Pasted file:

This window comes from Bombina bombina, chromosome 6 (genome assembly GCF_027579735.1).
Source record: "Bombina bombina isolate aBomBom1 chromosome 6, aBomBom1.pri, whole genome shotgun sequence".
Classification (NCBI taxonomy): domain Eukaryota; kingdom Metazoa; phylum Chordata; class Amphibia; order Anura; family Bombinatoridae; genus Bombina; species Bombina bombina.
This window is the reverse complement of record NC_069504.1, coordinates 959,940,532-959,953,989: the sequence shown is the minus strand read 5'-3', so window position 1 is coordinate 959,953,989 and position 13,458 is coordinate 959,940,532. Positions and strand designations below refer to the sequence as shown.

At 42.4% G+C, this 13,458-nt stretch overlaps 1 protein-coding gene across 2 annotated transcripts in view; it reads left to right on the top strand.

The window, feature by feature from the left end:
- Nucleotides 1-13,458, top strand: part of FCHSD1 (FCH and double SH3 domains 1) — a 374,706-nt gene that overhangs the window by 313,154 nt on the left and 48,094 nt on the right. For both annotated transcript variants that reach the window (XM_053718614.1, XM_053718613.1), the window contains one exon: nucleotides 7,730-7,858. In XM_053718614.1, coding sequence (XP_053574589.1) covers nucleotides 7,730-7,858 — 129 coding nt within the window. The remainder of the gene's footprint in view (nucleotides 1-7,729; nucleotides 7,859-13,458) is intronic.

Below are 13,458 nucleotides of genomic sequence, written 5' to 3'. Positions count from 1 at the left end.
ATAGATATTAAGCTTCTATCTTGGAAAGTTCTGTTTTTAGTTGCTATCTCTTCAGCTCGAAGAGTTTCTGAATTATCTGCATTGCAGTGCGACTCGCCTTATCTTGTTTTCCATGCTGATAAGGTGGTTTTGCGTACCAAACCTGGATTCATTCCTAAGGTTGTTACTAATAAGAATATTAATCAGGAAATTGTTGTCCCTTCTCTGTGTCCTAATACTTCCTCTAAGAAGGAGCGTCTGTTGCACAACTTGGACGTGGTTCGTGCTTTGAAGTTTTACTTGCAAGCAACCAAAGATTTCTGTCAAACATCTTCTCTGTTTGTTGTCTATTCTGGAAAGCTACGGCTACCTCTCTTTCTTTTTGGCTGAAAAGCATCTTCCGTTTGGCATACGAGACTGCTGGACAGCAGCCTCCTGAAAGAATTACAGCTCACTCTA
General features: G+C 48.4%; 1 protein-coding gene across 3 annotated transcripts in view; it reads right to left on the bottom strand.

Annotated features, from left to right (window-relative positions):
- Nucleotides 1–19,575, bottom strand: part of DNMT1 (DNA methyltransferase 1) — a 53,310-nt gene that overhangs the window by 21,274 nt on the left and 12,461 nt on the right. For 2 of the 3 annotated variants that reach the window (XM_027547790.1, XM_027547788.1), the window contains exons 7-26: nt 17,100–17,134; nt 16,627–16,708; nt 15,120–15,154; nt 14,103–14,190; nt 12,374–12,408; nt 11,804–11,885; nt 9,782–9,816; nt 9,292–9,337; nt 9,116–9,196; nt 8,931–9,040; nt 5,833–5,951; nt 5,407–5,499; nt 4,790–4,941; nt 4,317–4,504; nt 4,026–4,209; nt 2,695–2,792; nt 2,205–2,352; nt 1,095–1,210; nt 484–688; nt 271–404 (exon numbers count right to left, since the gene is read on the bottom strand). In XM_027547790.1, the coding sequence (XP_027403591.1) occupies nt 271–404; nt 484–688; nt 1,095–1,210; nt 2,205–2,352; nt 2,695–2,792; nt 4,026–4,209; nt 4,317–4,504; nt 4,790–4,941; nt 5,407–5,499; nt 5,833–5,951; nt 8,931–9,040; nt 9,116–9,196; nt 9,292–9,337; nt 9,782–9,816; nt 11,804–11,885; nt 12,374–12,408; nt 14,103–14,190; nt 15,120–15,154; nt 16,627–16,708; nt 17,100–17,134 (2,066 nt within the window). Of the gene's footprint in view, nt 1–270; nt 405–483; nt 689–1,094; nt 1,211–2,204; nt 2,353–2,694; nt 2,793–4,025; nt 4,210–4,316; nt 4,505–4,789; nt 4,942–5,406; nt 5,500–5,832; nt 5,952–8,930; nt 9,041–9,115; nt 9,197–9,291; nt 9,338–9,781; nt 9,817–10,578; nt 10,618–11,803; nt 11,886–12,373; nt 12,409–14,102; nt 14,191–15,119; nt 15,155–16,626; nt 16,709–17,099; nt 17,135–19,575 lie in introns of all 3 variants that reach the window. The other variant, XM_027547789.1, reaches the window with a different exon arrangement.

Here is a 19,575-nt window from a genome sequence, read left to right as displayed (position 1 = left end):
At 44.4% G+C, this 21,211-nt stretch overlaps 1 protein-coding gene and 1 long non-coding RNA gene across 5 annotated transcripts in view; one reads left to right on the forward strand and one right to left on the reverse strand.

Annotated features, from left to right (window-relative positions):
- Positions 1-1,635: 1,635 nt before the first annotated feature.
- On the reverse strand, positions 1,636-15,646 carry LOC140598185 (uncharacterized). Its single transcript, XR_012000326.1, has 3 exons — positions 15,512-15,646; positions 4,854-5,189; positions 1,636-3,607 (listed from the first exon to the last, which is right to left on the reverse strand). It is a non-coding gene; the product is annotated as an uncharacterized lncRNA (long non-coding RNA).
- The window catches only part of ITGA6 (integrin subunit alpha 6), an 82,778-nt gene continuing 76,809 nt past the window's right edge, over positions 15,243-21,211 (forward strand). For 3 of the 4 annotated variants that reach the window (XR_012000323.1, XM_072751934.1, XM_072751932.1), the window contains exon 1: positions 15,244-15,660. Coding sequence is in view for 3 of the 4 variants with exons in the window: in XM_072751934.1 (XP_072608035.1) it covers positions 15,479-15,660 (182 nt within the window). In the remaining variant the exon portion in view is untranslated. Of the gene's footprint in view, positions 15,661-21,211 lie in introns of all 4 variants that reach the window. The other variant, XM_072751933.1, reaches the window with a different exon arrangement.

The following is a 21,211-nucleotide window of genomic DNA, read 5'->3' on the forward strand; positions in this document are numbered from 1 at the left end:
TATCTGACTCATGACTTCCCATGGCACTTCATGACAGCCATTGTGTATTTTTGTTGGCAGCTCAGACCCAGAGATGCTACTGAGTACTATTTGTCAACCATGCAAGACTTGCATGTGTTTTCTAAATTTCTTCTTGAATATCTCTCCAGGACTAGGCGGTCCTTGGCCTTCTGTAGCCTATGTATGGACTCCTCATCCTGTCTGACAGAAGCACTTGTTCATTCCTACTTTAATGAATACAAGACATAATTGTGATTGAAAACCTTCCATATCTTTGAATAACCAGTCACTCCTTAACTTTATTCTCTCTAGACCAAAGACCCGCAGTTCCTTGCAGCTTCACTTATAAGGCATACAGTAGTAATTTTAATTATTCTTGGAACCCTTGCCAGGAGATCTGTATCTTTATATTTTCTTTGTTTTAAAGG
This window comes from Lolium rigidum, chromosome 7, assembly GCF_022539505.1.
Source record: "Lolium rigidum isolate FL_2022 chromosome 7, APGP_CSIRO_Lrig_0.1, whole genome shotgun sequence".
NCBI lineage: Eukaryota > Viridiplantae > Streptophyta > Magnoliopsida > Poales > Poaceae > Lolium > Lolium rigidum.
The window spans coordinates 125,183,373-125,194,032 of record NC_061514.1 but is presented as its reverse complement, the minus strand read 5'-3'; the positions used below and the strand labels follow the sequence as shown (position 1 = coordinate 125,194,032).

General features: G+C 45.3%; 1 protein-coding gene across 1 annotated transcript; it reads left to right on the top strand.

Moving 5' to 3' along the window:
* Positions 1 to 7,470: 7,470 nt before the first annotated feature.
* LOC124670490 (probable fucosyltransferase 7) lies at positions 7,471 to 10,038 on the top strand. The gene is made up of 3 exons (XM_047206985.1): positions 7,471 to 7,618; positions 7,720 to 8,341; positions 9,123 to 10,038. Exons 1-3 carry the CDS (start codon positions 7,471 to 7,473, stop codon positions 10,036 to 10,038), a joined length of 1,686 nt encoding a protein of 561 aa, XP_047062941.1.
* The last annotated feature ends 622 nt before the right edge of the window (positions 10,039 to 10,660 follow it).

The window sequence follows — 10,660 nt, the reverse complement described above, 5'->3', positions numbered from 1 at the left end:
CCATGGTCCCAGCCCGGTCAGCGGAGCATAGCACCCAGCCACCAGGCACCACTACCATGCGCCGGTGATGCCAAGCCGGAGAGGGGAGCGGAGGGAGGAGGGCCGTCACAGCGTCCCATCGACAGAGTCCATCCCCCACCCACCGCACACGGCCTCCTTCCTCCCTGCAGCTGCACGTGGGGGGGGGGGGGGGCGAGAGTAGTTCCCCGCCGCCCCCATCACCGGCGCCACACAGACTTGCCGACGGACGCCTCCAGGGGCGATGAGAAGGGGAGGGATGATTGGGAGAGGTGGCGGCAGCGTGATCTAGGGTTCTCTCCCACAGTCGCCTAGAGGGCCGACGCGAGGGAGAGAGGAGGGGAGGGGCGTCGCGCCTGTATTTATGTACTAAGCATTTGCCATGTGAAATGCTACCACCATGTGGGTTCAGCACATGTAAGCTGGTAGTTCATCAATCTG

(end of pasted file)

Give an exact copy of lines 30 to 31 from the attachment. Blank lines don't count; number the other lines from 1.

The window sequence follows — 10,660 nt, the reverse complement described above, 5'->3', positions numbered from 1 at the left end:
CCATGGTCCCAGCCCGGTCAGCGGAGCATAGCACCCAGCCACCAGGCACCACTACCATGCGCCGGTGATGCCAAGCCGGAGAGGGGAGCGGAGGGAGGAGGGCCGTCACAGCGTCCCATCGACAGAGTCCATCCCCCACCCACCGCACACGGCCTCCTTCCTCCCTGCAGCTGCACGTGGGGGGGGGGGGGGGCGAGAGTAGTTCCCCGCCGCCCCCATCACCGGCGCCACACAGACTTGCCGACGGACGCCTCCAGGGGCGATGAGAAGGGGAGGGATGATTGGGAGAGGTGGCGGCAGCGTGATCTAGGGTTCTCTCCCACAGTCGCCTAGAGGGCCGACGCGAGGGAGAGAGGAGGGGAGGGGCGTCGCGCCTGTATTTATGTACTAAGCATTTGCCATGTGAAATGCTACCACCATGTGGGTTCAGCACATGTAAGCTGGTAGTTCATCAATCTG